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Create Layer 4-7 HTTP Upload Traffic

Goal: using curl, it is possible to not only download content, but UPLOAD content as well. There must be a web source that accepts uploaded data. Below we will cover how to construct an PHP and NGINX web page that will allow a LANforge system to accept web uploads.

Architecture of Uploads

By default, web servers (like Apache or Nginx) are designed to respond by giving content. Receiving content requires some add-on to accept incoming uploads. The notable methods are CGI and WebDAV. WebDAV configurations are specific to either Apache or Nginx, so we will focus this cookbook on the CGI method, with PHP as the CGI engine. PHP is installed by default with LANforge systems.

Deciding on the Upload Destination

Continual traffic generation is a scenario that would fill the space of any web server. This cookbook describes a technique that will not save uploaded data, and thus should allow an indefinite duration of upload traffic. Specifically, processes that accept uploaded data do not need to save it. The technique used by up.php relies on the files being uploaded to /tmp which on most recent LANforge systems is a tmpfs RAM-based filesystem.

Using tmpfs for very large uploads, (or hundreds of small uploads) can consume LANforge system memory quickly.

Upload Considerations

  1. There is no good way to ignore the uploaded output. It goes immediately to the filesystem.

  2. The default fedora upload location is /tmp. This is a RAM-based filesystem. You will crash your LANforge nginx server, and possibly the machine itself if your uploads take up more than half your ram.

  3. If you want to upload a lot of data per upload, it is going to have to live on the LANforge’s SSD.

    1. In /etc/php.ini, set upload_tmp_dir = “/home/lanforge/tmp”

    2. Consider that SSDs have a writes-per-lifetime limit. Continual writing adds wear to the drive.

    3. SSDs can only write between 30-500MB/s (4000 Mbps). This depends on the model of SSD, the speed of the SATA bus, and the write-caching and wear leveling techniques the SSD uses.

    4. If doing HTTP uploads is a performance test, we suggest building a system with hundreds of gigabytes of RAM for tmpfs space.

  4. To handle large numbers of stations doing uploads, set the upload size limit small to avoid filling up RAM.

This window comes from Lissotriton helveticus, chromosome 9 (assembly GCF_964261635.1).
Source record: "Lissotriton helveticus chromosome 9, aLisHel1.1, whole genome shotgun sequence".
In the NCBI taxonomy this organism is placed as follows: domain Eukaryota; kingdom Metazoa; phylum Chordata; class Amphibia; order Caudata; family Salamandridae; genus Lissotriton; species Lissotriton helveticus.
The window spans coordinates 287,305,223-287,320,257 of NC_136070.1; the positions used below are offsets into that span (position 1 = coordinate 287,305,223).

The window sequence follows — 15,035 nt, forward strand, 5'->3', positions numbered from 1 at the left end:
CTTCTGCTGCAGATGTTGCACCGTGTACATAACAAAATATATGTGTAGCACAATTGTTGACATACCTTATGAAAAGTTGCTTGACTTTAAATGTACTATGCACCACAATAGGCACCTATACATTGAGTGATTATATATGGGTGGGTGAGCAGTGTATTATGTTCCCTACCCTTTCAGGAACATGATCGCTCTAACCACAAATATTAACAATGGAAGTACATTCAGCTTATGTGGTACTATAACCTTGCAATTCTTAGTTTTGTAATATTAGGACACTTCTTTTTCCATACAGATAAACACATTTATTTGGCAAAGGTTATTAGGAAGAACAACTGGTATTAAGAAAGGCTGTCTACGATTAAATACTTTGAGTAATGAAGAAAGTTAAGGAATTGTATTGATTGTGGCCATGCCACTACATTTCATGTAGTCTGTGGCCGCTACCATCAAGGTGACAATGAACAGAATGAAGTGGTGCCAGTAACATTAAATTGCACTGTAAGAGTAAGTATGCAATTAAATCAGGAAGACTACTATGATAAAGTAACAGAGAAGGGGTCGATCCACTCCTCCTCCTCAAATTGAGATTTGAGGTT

1. Monitor free RAM with htop. On a ct521a, there is 4GB of RAM, total. Thus you have up to 2GB of free space in /tmp:

    2. Remeber that as while the LANforge GUI runs, it consumes RAM itself. Depending on the duration of the report, it can consume most of the remaining ram. Consider running the LANforge GUI on a separate machine.

    3. In /etc/php.ini, set your post_max_size and upload_max_filesize parameters to (2GB / number of Layer 4 connections):

      1. For 16 stations with one Layer 4 connection each:
        2 x 1024 x 1024 x 1024 / 16 = 134,217,728 ~= 134MB

      2. For 32 stations with two Layer 2 connections each:
        2 x 1024 x 1024 x 1024 / 64 = 33,554,432 ~= 33MB

      3. The php.ini default max upload size is set at 2MB:

        post_max_size = 8M
        upload_max_filesize = 2M
      4. These system defaults permit 1024 simultaneous uploads.

Configure nginx to use up.php

  1. Copy up.php to /usr/local/lanforge/nginx/html

  2. In the Port Mgr tab, modify your port and select the ☑HTTP checkbox and click Apply. In this example, the port is eth1 ( Keep the window open.

  3. In a terminal, edit /home/lanforge/vr_conf/nginx_eth1.conf

    1. Remove the first line
    2. At the bottom of the server {} stanza, add this configuration:
      location /up.php {
           include /usr/local/lanforge/nginx/conf/fastcgi_params;
           fastcgi_param SCRIPT_FILENAME $document_root$fastcgi_script_name;
           fastcgi_pass unix:/run/php-fpm/www.sock;
           fastcgi_index index.php;

    Example of file:

      1 # Remove the first line '# Autogenerated by ...' and edit the file as
      2 # desired for a custom config file.
      4 worker_processes        1;
      5 error_log logs/eth1_error.log;
      6 pid             /home/lanforge/vr_conf/;
      7 events {
      8     worker_connections  1024;
      9 }
     11 http {
     12     include       /usr/local/lanforge/nginx/conf/mime.types;
     13     default_type  application/octet-stream;
     14     access_log  logs/eth1_access.log;
     15     sendfile            on;
     16     keepalive_timeout  65;
     18     server {
     19         listen bind_dev=eth1;
     20         server_name  localhost;
     21         access_log  logs/eth1_host.access.log;